I was about to reduce my appointments this week thinking the sessions I had indulged in had surely done my job, hadn’t they? Then earlier this week with my psychologist I discussed recognition and prevention of a relapse. She told me monthly massages were not enough. Not only have I been instructed to body work but to step it up! A reminder on self care!
As I left I grinned to myself. I was about to let slip the very things that were making me better, nurturing. The counselling session was very timely and we wrote down and formalised plan. (I do love a good list)
Gift number 4.
My beautiful partner, Rod stepped up and demonstrated love compassion and patience. While this has not been an easy time for our relationship we have come through stronger and closer than ever. I am incredibly proud of him.
He did so many little things for me like taking care of the pets and house, feeding me and making me coffee. There were grander gestures too. One weekend when I desperately wanted to visit my grandson (Mason) in Wangaratta he drove me all the way there and back, seven hours each way.
Not once has this amazing man tried to fix me, give advice or lose his patience with me. Many, myself included, may not have been so patient and understanding.
Gift Number 5
In what could almost be described as a self indulgence I have reflected on many issues and questions. How long have I really been depressed? Is it genetic? Am I crazy? Why can’t I control this? What do I want to be when I grow up? Should I cut all of my hair off?
Some of my reflection has provided clarity, some even more questions but it has all been useful and an opportunity for growth and self recovery.
Gift Number 6
I quit a job that no longer served me.
I know deep down I was not happy in my work but unsure of what else to do.
5 years ago I moved from midwifery into health administration, mostly quality and risk management. I do not regret the move as I have learnt so much and for the most part enjoyed the work and was pretty good at it, I am told. However it was not my soul work.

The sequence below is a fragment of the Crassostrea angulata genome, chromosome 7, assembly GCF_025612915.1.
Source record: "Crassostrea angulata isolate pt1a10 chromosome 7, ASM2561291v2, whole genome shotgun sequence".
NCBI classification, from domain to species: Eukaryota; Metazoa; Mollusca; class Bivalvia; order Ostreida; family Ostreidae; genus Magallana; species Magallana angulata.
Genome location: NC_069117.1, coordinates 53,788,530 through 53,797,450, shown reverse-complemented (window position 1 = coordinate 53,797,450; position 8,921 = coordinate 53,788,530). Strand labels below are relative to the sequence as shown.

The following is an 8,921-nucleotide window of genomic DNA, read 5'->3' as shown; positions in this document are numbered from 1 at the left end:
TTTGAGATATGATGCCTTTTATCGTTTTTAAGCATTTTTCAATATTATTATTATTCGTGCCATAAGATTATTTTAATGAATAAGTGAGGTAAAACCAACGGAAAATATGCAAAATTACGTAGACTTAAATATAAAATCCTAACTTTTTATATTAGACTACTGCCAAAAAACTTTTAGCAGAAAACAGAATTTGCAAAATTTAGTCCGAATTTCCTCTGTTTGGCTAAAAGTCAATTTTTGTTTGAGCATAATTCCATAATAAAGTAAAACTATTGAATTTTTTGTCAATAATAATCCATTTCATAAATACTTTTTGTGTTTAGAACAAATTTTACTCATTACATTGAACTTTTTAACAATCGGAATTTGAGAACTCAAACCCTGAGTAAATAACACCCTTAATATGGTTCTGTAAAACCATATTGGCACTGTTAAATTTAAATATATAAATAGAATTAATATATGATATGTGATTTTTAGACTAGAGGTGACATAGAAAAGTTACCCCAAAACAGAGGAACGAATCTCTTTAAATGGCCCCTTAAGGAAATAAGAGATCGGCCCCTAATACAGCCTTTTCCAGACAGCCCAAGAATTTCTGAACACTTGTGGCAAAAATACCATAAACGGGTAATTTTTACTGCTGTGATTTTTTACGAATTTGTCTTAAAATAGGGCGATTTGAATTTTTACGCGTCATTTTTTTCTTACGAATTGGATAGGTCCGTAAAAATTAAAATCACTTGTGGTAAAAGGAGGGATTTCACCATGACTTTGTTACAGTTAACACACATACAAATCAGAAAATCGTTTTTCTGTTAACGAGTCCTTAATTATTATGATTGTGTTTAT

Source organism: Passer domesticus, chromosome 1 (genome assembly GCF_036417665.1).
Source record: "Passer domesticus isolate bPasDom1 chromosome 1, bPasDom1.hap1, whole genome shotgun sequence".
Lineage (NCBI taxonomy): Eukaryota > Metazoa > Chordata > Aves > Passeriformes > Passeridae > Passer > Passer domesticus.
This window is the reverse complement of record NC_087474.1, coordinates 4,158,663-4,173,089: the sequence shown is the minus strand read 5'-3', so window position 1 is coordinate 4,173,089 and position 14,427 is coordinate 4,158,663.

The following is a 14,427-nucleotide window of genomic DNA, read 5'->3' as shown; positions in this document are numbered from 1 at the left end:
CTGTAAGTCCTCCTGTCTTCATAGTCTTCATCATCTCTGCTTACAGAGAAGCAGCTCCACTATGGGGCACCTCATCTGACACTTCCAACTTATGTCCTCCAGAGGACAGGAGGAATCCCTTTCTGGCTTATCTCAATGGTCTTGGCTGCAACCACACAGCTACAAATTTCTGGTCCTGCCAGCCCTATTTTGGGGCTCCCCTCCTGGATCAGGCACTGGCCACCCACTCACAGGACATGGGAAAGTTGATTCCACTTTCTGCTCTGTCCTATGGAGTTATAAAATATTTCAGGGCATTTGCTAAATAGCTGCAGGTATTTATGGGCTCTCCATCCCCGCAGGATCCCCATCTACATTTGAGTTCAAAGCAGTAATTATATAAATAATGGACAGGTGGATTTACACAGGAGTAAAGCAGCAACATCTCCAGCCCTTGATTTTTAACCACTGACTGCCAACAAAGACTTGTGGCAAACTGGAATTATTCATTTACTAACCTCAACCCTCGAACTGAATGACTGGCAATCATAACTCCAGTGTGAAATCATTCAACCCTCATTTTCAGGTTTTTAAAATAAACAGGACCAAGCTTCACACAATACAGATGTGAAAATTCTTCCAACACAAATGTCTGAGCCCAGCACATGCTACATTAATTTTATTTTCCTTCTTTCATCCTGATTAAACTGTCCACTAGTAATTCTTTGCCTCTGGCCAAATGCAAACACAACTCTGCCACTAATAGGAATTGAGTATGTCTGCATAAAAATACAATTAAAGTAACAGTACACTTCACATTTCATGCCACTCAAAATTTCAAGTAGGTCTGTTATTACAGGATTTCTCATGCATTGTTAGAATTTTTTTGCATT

As well at quitting quality I needed a realignment of work/life balance. I was working full-time after vowing 3 years earlier not to. I was also commuting an hour to and from work each day. When I step back I can see this was totally nuts and that it was never sustainable. I accepted my mistake, then I embraced it and quit. See post on quitting
Gift Number 7
I Started writing.
For a long time I have wanted to write. There are a couple of books in there waiting to be written and I have LOTS to say on many issues. Mostly birth, feminism, mental health, parenting and once I started and couldn’t stop. My soul found a release and the words just flowed.
Gift number 8
Insight and humility
I have developed a much deeper insight into the journey of others. Many of us are struggling and living with challenges. As Buddha says. Life is suffering. I hope I can support others as I have been supported and always approach a person or situation knowing each and every one of us is going through some sort of issue right now. We all have challenges, big and small. With some insight and humility I hope I can approach the world with love and compassion.